When you took a job at a small company, you saw an opportunity to gain resume-enriching experience. As a member of an all-hands-on deck team, there seemed to be no limit to the projects you could take on. After all, a growing company is full of opportunity—right?
But the thing about small companies is that they’re, well—small. So when you’re ready to move up, there’s not always a place to go. You’ve had many opportunities to spread your wings, yet after a while you may find you’ve flown smack into the middle of the sliding glass door.
So now what?
At this point, you have two options: Stay where you are and make a path of your own, or find a position outside of the company that is more in line with your goals.
There are a lot of reasons you might want to stay put—maybe you believe strongly in the company’s mission or you like the culture. Perhaps you see an opportunity to step into a leadership role as the company grows.
But whatever the reason, once you decide to stay, prepare to blaze your own trail. Here are some things I had to learn the hard way about forging your own career path.
Don’t Just Show Initiative, Take It
Smaller organizations don’t always have structured career paths for their employees, so it’s likely you’ll be responsible for not only meeting your performance goals, but for helping your supervisor to define them, as well.
Take advantage of this and be proactive about your role. Don’t wait for management to assign you additional responsibilities. Instead, look around for areas in the organization that need improvement and create solutions. This process will identify areas of opportunity that are beyond your current functional area (some of which may be perfectly suited to your skill set!).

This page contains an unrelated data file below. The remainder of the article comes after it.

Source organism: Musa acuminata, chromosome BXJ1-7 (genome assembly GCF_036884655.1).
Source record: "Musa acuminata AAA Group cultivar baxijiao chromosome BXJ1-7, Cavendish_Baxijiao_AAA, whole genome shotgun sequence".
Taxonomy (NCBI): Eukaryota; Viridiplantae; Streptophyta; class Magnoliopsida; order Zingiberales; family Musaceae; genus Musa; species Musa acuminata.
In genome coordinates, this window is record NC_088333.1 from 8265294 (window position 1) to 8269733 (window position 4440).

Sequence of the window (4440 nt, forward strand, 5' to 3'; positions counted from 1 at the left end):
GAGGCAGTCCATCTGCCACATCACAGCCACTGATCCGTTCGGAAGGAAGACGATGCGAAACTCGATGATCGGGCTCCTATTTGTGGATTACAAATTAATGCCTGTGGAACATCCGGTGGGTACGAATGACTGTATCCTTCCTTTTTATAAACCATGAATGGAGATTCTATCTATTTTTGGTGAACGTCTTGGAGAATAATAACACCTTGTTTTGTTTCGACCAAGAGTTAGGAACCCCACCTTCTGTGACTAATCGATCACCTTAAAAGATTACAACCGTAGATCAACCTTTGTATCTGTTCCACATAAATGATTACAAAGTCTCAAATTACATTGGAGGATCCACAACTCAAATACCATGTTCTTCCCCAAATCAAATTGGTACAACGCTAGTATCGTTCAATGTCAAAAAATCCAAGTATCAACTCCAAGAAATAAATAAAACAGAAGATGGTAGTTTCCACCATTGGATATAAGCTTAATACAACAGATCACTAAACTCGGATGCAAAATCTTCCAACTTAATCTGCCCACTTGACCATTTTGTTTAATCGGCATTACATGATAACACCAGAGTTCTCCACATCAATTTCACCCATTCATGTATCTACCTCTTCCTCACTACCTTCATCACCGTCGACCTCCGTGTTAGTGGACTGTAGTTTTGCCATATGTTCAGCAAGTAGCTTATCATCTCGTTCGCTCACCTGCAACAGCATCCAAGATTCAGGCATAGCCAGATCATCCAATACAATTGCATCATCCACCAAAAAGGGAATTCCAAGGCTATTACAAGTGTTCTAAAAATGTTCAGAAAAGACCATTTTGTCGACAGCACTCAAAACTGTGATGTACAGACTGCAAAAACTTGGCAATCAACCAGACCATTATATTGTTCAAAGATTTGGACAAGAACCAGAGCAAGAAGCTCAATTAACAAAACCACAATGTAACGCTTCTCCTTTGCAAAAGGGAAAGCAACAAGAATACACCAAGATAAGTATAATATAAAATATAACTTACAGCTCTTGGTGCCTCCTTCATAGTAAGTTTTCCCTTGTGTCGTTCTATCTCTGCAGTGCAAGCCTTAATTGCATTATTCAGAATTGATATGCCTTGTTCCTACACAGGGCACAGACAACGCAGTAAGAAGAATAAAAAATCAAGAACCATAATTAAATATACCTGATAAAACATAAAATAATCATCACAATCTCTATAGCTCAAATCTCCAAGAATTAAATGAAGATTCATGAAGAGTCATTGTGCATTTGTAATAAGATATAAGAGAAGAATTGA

An example: Six years ago, I was hired by my current employer to manage administrative operations. After a few weeks in that role, I noticed that one senior executive was handling all of the human resources issues, in addition to his primary job functions. I approached him about the possibility of taking on some of his responsibilities. That conversation resulted in the creation what is now my primary role—directing the company’s HR programs and activities under fairly limited supervision.
Make it Easy for Them to See What You’re Doing
Once you’ve identified potential areas for growth or projects you can take on, create a career plan with a measurable set of objectives to discuss with your supervisor on a regular basis (and make revisions as your role develops). When you’re forging into new territory, documenting the metrics by which your success will be measured is a favor to both yourself and your boss.
But accomplishing your goals is only half of the battle. Remember, The Powers That Be (TPTB) at your company cannot reward what they cannot see, and from my experience, they sometimes need visual aids. If you want your growth to stay on the agenda, you’ll need to reinforce your efforts by giving them the right information at the right time.